35 S.W. 554 (Tenn. 1896), Town of Rutherford v. Swink
|Citation:||35 S.W. 554, 96 Tenn. 564|
|Opinion Judge:||ALLEN, Special Judge.|
|Party Name:||MAYOR, ETC., OF RUTHERFORD v. SWINK.|
|Attorney:||Deason & Rankins, for appellant. Hill & Jones, for appellee.|
|Case Date:||April 27, 1896|
|Court:||Supreme Court of Tennessee|
Appeal from circuit court, Gibson county; John R. Bond, Judge.
Suit by the board of mayor and aldermen of Rutherford against G. N. Swink to recover a penalty under an ordinance. From a conviction before the mayor, defendant appealed to the circuit court, where there was judgment for defendant, and plaintiff appeals. Affirmed.
This suit was commenced before the mayor of the town of Rutherford, in Gibson county, Tenn., to recover of defendant, G. N. Swink, a penalty for violating a municipal ordinance of said town, by being drunk and using profane language on and along the streets of said town in April or May, 1889. The warrant was sued out June 21, 1889, against defendant for said offense, and the mayor of said town fined defendant the sum of $2, and rendered judgment against him for said fine and the costs of said suit, and the defendant appealed from said judgment to the circuit court of said county, where said suit had been pending ever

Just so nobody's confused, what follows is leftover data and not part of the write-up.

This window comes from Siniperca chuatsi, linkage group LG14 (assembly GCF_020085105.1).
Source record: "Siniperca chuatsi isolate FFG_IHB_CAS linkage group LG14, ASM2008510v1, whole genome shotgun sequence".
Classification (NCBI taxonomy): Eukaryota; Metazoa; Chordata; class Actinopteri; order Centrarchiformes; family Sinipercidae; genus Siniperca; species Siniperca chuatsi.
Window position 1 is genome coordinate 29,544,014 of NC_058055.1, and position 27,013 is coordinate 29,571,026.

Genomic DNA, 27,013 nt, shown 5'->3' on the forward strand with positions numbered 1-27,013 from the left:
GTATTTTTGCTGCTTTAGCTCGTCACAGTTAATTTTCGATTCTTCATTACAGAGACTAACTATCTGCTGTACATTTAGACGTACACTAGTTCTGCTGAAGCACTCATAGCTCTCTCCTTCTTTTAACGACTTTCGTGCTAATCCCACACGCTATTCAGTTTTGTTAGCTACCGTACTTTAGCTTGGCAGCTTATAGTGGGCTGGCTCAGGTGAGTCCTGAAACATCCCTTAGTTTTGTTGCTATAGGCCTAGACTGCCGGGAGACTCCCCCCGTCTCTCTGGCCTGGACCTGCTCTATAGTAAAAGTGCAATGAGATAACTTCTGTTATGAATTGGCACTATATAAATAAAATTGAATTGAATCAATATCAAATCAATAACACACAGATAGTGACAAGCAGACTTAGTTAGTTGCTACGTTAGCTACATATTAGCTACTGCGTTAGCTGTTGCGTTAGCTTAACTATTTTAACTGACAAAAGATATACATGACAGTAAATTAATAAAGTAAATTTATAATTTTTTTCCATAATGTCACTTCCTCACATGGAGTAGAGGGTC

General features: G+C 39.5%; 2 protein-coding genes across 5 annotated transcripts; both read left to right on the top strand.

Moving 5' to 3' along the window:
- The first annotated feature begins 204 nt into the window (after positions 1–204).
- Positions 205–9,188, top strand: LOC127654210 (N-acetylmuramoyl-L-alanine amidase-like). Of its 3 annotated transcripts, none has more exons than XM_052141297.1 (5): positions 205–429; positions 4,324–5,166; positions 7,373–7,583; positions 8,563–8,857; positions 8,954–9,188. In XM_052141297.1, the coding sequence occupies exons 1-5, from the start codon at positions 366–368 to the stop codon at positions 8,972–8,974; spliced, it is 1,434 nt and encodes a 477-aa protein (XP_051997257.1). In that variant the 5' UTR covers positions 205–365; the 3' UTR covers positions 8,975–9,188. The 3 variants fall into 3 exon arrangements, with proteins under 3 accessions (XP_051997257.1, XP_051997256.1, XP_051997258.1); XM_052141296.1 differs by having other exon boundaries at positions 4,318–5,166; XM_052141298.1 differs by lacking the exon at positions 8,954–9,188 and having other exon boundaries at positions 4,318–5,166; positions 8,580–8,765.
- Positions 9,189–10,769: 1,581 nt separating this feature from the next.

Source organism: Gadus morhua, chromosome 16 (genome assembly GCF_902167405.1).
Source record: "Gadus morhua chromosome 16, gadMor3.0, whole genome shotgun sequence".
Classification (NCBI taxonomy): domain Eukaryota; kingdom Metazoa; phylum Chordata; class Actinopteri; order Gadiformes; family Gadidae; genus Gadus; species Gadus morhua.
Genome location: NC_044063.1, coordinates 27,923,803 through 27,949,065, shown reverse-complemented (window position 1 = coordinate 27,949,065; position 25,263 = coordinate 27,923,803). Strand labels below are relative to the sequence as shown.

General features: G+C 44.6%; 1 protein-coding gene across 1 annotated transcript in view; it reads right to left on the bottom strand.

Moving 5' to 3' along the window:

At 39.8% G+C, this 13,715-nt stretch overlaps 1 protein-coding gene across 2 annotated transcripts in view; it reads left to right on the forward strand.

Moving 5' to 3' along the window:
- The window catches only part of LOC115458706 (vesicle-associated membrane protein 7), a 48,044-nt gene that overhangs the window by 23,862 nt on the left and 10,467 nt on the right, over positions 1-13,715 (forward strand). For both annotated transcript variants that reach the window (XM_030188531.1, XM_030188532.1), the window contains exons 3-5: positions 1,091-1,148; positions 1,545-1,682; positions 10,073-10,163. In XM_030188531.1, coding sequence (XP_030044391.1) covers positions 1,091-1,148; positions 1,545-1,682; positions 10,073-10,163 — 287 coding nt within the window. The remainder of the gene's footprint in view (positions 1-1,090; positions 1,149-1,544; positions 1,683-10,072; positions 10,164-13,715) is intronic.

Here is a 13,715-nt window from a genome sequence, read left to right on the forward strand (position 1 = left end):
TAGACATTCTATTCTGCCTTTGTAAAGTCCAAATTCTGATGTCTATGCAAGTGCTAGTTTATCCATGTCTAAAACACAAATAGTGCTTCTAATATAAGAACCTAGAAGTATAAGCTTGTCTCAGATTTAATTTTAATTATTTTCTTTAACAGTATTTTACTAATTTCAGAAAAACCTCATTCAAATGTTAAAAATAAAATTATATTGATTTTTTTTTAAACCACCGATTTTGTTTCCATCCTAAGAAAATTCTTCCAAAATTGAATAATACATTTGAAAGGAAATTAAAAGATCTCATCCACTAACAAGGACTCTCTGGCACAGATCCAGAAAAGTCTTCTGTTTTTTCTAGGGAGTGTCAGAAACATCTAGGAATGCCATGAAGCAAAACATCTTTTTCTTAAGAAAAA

since, until January term, 1896, when said case was finally tried, and resulted in verdict and judgment for defendant, and plaintiff appealed in error to this court. There were several mistrials of the case in the circuit court, and the cost of this litigation, over the $2 fine, now amounts to about $725. At the time said offense was committed and this suit was commenced, the town of Rutherford was a regularly incorporated town, and it was governed by a board of mayor and aldermen, who had passed and put in operation certain ordinances and by-laws for the government of said town. There was an ordinance prohibiting drunkenness and disorderly conduct on the streets of said town. On August 9, 1892, while this suit was pending in the circuit court, the mayor and aldermen met, and passed an ordinance repealing all former ordinances of said town. This suit came on for trial again at the October term, 1895, of said court, and, after the trial had been commenced, said board of mayor and aldermen met, and passed an ordinance, on the 8th of October, 1895, repealing said repealing ordinance passed August 9, 1892. At that term there was another mistrial, as the jury failed to agree. On the trial at the January term...
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